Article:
“President’s Remarks to the Class of 2019”

Dr. Rock Jones

OWU President Address
2019 Ohio Wesleyan University Commencement Ceremony
May 11, 2019

Rock Jones delivers the OWU president address at OWU’s 2019 Commencement Ceremony. (Photo by Paul Vernon)

What a glorious day! It is my great pleasure to welcome all of you – trustees, faculty, staff, parents, grandparents, friends, and most importantly, the Ohio Wesleyan University Class of 2019 – to this 175th Commencement ceremony.

Graduates, this is your day. Right now, look around you, and soak in the memories of the classes you’ve taken in these buildings, and the discussions you’ve had with these faculty and classmates. You have devoted yourself to the rigorous work of liberal education – stretching your mind in ways you had not imagined, exploring frontiers you did not know existed, and engaging the fascinating and infinite world of ideas.

You have complemented your intellectual pursuits with social engagement, athletic competition, artistic creativity, cross-cultural and study travel experiences, and deep commitments to service.

Today your time on this campus comes to fruition. But the work of liberal education is unending, and the fascinating journey of discovery through the world of ideas will continue as long as you draw breath.

As I signed your diplomas a week ago, I found myself reflecting on the many ways in which our paths have crossed over these four years.

I thought about conversations we’ve shared – some on campus and some as far away as the South of Spain. I thought about times I’ve seen you in leadership. I thought about times I’ve seen you in competition on fields and courts, performing on stage, or reporting on research and travel.

The education you received here began in the classroom and extended to the far corners of the earth. Here, you learned to think big, go global and get real. You traveled far and wide, and you put theory into practice in extraordinary ways.

By our count, more than 90 percent of you had an OWU Connection experience. You received academic credit for 129 internships. Twenty-nine of you completed two or more internships. In addition, nearly one-third of you completed a practicum in your academic major.

You embraced the opportunity for learning beyond the boundaries of the campus. Sixty-five of you completed a travel-learning course, and 14 of you completed more than one. Over 20 percent of you spent a semester studying off-campus.

You engaged in volunteer service. You challenged yourself intellectually, often engaging in research at an individual level. More than half of you completed at least one independent study.

You participated in the launch of new programs that have enriched our campus. More than 50 of you are graduating with degrees in majors that did not exist when you arrived on campus.

You helped launch our rowing team, and you saw the return of wrestling and a marching band. You advocated for a new dining service. Well done.

You helped us imagine a robust renewal of our residential campus. You advocated for a new House of Black Culture, which opened in January. You helped create La Casa, which will open in August.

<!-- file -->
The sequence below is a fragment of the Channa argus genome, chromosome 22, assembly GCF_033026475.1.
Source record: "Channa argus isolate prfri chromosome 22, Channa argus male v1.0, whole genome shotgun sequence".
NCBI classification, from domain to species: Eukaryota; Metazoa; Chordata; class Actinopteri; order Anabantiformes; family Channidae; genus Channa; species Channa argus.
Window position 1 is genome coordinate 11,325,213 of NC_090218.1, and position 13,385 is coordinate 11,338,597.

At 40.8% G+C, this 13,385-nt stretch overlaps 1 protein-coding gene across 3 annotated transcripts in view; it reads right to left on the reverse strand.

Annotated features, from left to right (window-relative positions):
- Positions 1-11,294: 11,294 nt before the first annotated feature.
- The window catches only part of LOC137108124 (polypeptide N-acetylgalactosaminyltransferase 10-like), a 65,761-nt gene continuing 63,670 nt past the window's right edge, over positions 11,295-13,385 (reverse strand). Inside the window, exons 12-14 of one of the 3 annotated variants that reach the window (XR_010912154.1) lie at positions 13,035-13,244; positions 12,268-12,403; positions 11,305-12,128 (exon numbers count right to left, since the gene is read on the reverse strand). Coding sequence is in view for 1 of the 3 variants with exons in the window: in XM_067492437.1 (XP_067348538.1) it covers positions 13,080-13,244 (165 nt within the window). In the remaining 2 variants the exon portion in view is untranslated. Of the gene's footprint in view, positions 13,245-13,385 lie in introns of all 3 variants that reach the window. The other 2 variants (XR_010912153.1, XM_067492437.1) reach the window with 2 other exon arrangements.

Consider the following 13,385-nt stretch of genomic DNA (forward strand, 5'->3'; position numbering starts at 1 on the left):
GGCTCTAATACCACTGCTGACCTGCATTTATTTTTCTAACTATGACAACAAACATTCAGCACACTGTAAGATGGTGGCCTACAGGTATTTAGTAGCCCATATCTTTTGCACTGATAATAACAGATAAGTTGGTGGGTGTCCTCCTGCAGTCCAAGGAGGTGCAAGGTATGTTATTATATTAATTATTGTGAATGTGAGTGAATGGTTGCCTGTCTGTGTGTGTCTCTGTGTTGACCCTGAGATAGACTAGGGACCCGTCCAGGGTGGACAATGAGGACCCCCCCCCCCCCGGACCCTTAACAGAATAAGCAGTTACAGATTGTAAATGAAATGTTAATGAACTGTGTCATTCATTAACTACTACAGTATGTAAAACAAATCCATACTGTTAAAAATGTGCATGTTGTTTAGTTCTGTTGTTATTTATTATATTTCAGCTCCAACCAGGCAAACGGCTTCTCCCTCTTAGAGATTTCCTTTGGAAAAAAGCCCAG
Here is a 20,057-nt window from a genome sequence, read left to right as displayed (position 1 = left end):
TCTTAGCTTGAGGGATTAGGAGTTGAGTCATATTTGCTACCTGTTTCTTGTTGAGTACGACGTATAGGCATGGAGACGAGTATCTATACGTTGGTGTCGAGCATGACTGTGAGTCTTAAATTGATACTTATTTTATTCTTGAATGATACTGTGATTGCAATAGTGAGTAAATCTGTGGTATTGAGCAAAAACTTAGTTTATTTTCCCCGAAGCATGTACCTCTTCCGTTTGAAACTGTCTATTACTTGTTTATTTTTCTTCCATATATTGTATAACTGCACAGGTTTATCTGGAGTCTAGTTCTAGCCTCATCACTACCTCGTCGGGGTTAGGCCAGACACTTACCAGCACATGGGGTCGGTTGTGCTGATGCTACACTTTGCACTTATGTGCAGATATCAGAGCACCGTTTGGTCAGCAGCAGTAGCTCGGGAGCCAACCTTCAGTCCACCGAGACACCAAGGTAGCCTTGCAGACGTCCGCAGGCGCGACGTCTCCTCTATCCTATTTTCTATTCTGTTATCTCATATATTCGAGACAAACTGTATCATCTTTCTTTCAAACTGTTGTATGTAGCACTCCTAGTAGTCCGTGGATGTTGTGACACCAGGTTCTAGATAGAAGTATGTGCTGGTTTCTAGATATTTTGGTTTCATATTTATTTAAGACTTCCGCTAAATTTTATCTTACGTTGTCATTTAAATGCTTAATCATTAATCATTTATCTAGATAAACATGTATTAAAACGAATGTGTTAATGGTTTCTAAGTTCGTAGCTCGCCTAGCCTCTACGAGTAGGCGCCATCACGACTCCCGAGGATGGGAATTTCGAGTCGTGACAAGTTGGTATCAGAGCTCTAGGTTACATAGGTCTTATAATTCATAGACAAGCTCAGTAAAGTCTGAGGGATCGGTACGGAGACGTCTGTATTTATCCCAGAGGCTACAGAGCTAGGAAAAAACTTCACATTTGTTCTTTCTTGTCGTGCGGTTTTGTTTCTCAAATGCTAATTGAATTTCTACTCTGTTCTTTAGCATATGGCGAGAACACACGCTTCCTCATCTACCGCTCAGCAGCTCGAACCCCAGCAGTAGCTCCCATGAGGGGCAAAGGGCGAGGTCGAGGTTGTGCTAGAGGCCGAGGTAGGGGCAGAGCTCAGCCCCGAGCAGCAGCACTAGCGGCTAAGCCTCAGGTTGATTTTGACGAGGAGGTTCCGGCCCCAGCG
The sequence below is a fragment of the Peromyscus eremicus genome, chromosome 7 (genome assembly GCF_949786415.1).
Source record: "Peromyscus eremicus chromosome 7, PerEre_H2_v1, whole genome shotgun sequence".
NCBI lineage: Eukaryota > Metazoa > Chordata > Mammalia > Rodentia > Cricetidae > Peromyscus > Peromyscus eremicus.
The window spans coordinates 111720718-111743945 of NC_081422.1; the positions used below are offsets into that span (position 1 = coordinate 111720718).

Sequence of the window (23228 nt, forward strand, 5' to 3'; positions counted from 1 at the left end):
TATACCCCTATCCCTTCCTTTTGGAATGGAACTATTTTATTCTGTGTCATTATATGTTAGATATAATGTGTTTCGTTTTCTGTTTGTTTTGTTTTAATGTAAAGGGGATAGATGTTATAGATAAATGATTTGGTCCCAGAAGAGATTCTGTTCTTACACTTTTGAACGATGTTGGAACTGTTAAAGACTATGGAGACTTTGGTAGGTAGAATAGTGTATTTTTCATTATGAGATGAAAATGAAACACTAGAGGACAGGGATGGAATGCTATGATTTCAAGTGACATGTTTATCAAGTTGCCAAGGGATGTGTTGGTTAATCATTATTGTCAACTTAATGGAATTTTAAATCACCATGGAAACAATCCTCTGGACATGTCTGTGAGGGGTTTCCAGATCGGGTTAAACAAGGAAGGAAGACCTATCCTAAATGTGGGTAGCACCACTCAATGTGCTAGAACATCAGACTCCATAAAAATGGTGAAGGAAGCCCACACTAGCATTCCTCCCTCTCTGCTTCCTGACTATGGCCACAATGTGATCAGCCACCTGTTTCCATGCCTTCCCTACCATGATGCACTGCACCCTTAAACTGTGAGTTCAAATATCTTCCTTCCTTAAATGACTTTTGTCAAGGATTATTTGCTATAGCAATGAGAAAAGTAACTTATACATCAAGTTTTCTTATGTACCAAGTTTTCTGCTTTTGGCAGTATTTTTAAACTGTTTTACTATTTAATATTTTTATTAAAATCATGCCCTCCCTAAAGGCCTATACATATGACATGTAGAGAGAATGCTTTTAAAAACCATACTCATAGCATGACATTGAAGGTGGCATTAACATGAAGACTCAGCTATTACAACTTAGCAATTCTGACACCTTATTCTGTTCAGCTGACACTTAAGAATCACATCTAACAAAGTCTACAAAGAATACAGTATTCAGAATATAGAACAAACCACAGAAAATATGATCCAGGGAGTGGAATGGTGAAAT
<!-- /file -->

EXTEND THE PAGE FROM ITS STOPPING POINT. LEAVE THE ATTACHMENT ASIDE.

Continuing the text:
You brought us Fashion Show featuring the culture, music, dance, poetry, and fashion of the Caribbean and Africa, and you engineered the return of Rafiki.

You have been strong champions for diversity and inclusion. You staged a sit-in outside my office to provoke meaningful dialogue, and you played leadership roles in last fall’s historic Diversity Summit.

You leave your mark on this campus in extraordinary ways.

When you arrived four years ago, we introduced you to our notion of an education that prepares moral leaders for a global society. We’ve talked often about what it means to be an educated citizen, to devote your life to making a difference in this gloriously diverse world in which we live.

But the four years you’ve spent on this campus have been years where others in our society have walked away from commitments to diversity, pursuing tribal agendas of isolation rather than global agendas of shared prosperity.

Nationalism is on the rise around the world, at the expense of the cross-cultural friendship and understanding reflected in the values we cherish here at OWU.

I’m grateful for the opportunities we’ve shared together, spending our days among people eager to learn from one another, and to live and study in the midst of people from all around the world.

I’m grateful your commitment to the value of building bridges, opening doors, and seeking to listen to and understand those whose life experiences and perspectives are quite different from your own.

Today I encourage you to hold fast to what you’ve learned here. It will serve you well. And you will serve our world well.

I have a word for those who sit behind you today. These are the people who’ve known you since before you knew yourself. They’ve been with you for each step as you’ve made your way through the world.

Today they bask in the glory of your accomplishments. Parents and grandparents, siblings and friends, I congratulate you, and I thank you for sharing with this campus the lives you cherish the most. They have done well, and in the future they will do much good.

Graduates, I offer my wholehearted congratulations. You will be missed on this campus.

But we will be following you, we will be cheering for you, and we will be watching for the ways you fulfill the highest aspirations of your alma mater wherever you go and whatever you do.

Congratulations on this, your day.